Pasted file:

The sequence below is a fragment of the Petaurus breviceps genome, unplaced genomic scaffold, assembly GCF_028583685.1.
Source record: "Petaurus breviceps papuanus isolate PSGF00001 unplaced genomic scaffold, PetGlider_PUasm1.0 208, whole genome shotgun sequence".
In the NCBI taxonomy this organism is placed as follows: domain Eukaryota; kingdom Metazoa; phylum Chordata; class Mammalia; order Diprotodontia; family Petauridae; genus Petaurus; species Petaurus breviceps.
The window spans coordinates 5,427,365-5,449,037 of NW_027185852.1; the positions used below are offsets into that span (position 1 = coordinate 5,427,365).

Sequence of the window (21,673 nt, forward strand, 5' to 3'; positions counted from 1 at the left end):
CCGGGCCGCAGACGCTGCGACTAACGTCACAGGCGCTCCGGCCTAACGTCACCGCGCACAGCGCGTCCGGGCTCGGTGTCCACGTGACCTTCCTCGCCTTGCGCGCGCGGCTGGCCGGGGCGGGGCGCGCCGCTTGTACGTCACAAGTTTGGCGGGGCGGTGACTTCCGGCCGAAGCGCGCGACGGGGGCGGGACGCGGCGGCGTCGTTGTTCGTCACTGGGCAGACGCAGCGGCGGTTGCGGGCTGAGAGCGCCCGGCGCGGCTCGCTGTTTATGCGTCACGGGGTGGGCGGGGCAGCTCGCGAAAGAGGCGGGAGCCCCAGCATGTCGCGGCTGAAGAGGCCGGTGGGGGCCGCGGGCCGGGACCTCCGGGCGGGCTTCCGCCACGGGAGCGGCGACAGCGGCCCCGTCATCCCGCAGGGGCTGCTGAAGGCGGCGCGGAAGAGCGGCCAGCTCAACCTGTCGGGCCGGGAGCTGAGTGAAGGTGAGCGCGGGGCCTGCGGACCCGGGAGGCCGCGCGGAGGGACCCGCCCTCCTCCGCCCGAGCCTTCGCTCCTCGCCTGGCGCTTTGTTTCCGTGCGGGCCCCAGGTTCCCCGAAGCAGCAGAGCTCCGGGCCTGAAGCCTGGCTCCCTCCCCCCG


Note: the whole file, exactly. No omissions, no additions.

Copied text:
The sequence below is a fragment of the Petaurus breviceps genome, unplaced genomic scaffold, assembly GCF_028583685.1.
Source record: "Petaurus breviceps papuanus isolate PSGF00001 unplaced genomic scaffold, PetGlider_PUasm1.0 208, whole genome shotgun sequence".
In the NCBI taxonomy this organism is placed as follows: domain Eukaryota; kingdom Metazoa; phylum Chordata; class Mammalia; order Diprotodontia; family Petauridae; genus Petaurus; species Petaurus breviceps.
The window spans coordinates 5,427,365-5,449,037 of NW_027185852.1; the positions used below are offsets into that span (position 1 = coordinate 5,427,365).

Sequence of the window (21,673 nt, forward strand, 5' to 3'; positions counted from 1 at the left end):
CCGGGCCGCAGACGCTGCGACTAACGTCACAGGCGCTCCGGCCTAACGTCACCGCGCACAGCGCGTCCGGGCTCGGTGTCCACGTGACCTTCCTCGCCTTGCGCGCGCGGCTGGCCGGGGCGGGGCGCGCCGCTTGTACGTCACAAGTTTGGCGGGGCGGTGACTTCCGGCCGAAGCGCGCGACGGGGGCGGGACGCGGCGGCGTCGTTGTTCGTCACTGGGCAGACGCAGCGGCGGTTGCGGGCTGAGAGCGCCCGGCGCGGCTCGCTGTTTATGCGTCACGGGGTGGGCGGGGCAGCTCGCGAAAGAGGCGGGAGCCCCAGCATGTCGCGGCTGAAGAGGCCGGTGGGGGCCGCGGGCCGGGACCTCCGGGCGGGCTTCCGCCACGGGAGCGGCGACAGCGGCCCCGTCATCCCGCAGGGGCTGCTGAAGGCGGCGCGGAAGAGCGGCCAGCTCAACCTGTCGGGCCGGGAGCTGAGTGAAGGTGAGCGCGGGGCCTGCGGACCCGGGAGGCCGCGCGGAGGGACCCGCCCTCCTCCGCCCGAGCCTTCGCTCCTCGCCTGGCGCTTTGTTTCCGTGCGGGCCCCAGGTTCCCCGAAGCAGCAGAGCTCCGGGCCTGAAGCCTGGCTCCCTCCCCCCG